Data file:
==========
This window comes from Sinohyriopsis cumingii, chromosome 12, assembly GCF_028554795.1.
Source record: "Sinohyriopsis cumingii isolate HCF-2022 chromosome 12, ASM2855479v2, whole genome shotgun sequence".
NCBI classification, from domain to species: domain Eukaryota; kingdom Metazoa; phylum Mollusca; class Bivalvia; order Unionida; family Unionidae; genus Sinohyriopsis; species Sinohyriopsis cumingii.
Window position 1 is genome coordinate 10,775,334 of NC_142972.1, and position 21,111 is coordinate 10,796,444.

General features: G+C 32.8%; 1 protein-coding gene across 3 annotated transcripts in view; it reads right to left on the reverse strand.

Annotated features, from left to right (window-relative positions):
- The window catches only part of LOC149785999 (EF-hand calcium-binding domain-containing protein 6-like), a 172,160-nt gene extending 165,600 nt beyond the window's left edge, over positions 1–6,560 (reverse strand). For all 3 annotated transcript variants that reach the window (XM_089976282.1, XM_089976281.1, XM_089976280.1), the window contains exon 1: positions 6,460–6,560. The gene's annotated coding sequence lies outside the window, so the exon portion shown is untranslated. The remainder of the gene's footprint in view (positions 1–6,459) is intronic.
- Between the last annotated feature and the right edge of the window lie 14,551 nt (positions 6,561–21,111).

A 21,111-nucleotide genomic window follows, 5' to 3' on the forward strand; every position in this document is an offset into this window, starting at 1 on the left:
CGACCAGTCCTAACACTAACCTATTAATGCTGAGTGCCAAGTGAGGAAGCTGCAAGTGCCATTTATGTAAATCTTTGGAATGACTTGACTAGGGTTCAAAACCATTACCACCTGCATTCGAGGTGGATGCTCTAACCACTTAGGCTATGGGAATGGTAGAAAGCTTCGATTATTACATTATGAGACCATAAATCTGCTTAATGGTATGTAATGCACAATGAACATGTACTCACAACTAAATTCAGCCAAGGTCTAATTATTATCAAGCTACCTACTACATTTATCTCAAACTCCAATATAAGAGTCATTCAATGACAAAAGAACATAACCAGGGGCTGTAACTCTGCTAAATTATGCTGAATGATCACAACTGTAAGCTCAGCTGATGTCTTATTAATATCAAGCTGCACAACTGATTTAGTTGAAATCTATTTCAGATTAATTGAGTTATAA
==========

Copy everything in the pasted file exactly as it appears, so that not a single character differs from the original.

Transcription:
This window comes from Sinohyriopsis cumingii, chromosome 12, assembly GCF_028554795.1.
Source record: "Sinohyriopsis cumingii isolate HCF-2022 chromosome 12, ASM2855479v2, whole genome shotgun sequence".
NCBI classification, from domain to species: domain Eukaryota; kingdom Metazoa; phylum Mollusca; class Bivalvia; order Unionida; family Unionidae; genus Sinohyriopsis; species Sinohyriopsis cumingii.
Window position 1 is genome coordinate 10,775,334 of NC_142972.1, and position 21,111 is coordinate 10,796,444.

General features: G+C 32.8%; 1 protein-coding gene across 3 annotated transcripts in view; it reads right to left on the reverse strand.

Annotated features, from left to right (window-relative positions):
- The window catches only part of LOC149785999 (EF-hand calcium-binding domain-containing protein 6-like), a 172,160-nt gene extending 165,600 nt beyond the window's left edge, over positions 1–6,560 (reverse strand). For all 3 annotated transcript variants that reach the window (XM_089976282.1, XM_089976281.1, XM_089976280.1), the window contains exon 1: positions 6,460–6,560. The gene's annotated coding sequence lies outside the window, so the exon portion shown is untranslated. The remainder of the gene's footprint in view (positions 1–6,459) is intronic.
- Between the last annotated feature and the right edge of the window lie 14,551 nt (positions 6,561–21,111).

A 21,111-nucleotide genomic window follows, 5' to 3' on the forward strand; every position in this document is an offset into this window, starting at 1 on the left:
CGACCAGTCCTAACACTAACCTATTAATGCTGAGTGCCAAGTGAGGAAGCTGCAAGTGCCATTTATGTAAATCTTTGGAATGACTTGACTAGGGTTCAAAACCATTACCACCTGCATTCGAGGTGGATGCTCTAACCACTTAGGCTATGGGAATGGTAGAAAGCTTCGATTATTACATTATGAGACCATAAATCTGCTTAATGGTATGTAATGCACAATGAACATGTACTCACAACTAAATTCAGCCAAGGTCTAATTATTATCAAGCTACCTACTACATTTATCTCAAACTCCAATATAAGAGTCATTCAATGACAAAAGAACATAACCAGGGGCTGTAACTCTGCTAAATTATGCTGAATGATCACAACTGTAAGCTCAGCTGATGTCTTATTAATATCAAGCTGCACAACTGATTTAGTTGAAATCTATTTCAGATTAATTGAGTTATAA